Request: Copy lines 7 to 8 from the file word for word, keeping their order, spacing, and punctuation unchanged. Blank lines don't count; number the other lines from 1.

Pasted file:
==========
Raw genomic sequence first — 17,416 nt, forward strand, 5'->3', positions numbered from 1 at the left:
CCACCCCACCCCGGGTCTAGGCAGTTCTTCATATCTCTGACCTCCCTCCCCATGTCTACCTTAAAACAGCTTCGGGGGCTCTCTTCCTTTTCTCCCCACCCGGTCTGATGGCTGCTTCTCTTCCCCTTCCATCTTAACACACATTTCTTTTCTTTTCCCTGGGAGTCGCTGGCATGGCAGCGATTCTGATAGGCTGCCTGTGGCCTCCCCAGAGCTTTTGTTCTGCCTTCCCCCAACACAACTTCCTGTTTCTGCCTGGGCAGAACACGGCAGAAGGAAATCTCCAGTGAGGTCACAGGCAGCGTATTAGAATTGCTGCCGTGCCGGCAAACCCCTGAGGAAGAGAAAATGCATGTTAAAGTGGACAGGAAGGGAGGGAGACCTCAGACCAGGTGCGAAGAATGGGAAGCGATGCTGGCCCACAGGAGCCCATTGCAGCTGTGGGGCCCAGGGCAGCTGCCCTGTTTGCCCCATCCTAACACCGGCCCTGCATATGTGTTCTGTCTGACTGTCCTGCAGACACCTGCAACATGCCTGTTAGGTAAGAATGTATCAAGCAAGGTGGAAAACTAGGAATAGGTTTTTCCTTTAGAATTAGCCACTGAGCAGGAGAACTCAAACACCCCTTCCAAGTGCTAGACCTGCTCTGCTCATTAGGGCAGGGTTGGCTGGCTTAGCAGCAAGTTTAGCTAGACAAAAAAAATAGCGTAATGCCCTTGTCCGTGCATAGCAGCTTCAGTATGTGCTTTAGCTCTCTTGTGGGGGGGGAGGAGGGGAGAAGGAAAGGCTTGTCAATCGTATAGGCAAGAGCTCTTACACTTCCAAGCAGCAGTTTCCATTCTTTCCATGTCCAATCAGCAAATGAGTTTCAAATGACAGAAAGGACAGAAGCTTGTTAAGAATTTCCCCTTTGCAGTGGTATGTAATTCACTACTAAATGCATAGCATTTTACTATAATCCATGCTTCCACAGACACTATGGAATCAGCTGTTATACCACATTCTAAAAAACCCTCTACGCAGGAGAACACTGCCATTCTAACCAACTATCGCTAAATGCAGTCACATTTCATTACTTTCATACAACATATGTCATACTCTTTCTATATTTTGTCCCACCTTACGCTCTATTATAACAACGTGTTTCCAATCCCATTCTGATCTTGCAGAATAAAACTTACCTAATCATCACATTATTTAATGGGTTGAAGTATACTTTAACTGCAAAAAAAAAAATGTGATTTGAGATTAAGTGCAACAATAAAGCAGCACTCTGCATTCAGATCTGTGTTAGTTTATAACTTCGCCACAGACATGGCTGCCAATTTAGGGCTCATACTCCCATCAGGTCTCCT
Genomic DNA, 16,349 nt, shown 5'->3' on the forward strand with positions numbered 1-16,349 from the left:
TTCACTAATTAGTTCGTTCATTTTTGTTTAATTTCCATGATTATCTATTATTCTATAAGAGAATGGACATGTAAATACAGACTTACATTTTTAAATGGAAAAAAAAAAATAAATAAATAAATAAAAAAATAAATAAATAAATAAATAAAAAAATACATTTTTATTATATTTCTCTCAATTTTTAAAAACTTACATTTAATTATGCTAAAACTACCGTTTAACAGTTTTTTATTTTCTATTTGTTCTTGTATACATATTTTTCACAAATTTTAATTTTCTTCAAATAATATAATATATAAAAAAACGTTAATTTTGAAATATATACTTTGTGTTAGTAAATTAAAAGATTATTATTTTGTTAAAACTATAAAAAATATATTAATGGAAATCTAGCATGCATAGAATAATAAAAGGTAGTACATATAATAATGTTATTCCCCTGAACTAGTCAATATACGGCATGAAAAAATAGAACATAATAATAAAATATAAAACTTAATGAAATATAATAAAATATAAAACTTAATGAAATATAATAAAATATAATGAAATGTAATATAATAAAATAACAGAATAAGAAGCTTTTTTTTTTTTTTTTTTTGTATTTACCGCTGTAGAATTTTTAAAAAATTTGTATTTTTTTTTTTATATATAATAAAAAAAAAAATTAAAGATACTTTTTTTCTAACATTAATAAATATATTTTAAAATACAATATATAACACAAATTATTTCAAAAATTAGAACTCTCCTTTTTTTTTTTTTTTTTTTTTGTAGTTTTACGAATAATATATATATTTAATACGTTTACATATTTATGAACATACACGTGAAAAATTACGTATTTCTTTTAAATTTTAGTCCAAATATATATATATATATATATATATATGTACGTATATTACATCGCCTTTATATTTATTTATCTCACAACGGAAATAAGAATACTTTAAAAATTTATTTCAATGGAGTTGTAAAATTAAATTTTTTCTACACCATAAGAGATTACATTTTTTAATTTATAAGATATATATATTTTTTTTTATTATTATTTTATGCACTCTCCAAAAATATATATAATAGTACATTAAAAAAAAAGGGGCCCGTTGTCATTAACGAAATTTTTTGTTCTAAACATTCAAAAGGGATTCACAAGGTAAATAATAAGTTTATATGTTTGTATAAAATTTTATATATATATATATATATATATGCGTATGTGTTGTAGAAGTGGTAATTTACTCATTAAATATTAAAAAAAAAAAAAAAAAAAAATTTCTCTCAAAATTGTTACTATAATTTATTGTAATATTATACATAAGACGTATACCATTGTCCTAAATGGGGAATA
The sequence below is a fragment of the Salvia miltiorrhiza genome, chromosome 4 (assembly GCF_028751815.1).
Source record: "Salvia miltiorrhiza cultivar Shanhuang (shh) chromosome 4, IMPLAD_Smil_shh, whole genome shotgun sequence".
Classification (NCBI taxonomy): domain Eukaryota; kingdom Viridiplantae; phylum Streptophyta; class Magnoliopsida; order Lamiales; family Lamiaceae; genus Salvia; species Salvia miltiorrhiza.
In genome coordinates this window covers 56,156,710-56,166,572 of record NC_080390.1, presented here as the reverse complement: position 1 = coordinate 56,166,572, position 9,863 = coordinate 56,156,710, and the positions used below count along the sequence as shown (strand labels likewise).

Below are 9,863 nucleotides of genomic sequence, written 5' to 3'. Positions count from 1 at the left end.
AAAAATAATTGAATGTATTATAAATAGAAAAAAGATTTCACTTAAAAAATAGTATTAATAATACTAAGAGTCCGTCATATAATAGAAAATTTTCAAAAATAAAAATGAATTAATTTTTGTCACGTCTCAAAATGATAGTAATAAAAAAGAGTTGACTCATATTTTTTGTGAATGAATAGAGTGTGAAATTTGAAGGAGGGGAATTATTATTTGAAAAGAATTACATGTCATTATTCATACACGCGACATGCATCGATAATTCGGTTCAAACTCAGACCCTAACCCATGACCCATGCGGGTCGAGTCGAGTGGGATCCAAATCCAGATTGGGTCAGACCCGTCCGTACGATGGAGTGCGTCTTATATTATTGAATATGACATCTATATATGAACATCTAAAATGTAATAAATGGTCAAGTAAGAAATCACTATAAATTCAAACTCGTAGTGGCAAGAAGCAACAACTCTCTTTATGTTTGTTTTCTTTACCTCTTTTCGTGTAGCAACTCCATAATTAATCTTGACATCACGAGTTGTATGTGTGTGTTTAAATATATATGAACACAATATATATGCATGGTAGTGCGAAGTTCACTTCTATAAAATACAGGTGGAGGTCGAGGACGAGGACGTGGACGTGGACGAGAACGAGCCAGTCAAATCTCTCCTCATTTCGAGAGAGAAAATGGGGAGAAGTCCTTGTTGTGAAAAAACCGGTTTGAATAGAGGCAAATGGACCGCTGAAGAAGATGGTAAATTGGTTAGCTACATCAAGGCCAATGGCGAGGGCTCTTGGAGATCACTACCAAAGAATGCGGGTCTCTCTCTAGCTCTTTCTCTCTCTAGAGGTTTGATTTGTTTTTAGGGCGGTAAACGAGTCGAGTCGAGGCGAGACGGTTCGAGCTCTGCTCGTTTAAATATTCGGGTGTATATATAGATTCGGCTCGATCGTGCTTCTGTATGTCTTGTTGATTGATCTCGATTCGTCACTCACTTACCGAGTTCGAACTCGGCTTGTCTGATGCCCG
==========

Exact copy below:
Classification (NCBI taxonomy): domain Eukaryota; kingdom Viridiplantae; phylum Streptophyta; class Magnoliopsida; order Lamiales; family Lamiaceae; genus Salvia; species Salvia miltiorrhiza.
In genome coordinates this window covers 56,156,710-56,166,572 of record NC_080390.1, presented here as the reverse complement: position 1 = coordinate 56,166,572, position 9,863 = coordinate 56,156,710, and the positions used below count along the sequence as shown (strand labels likewise).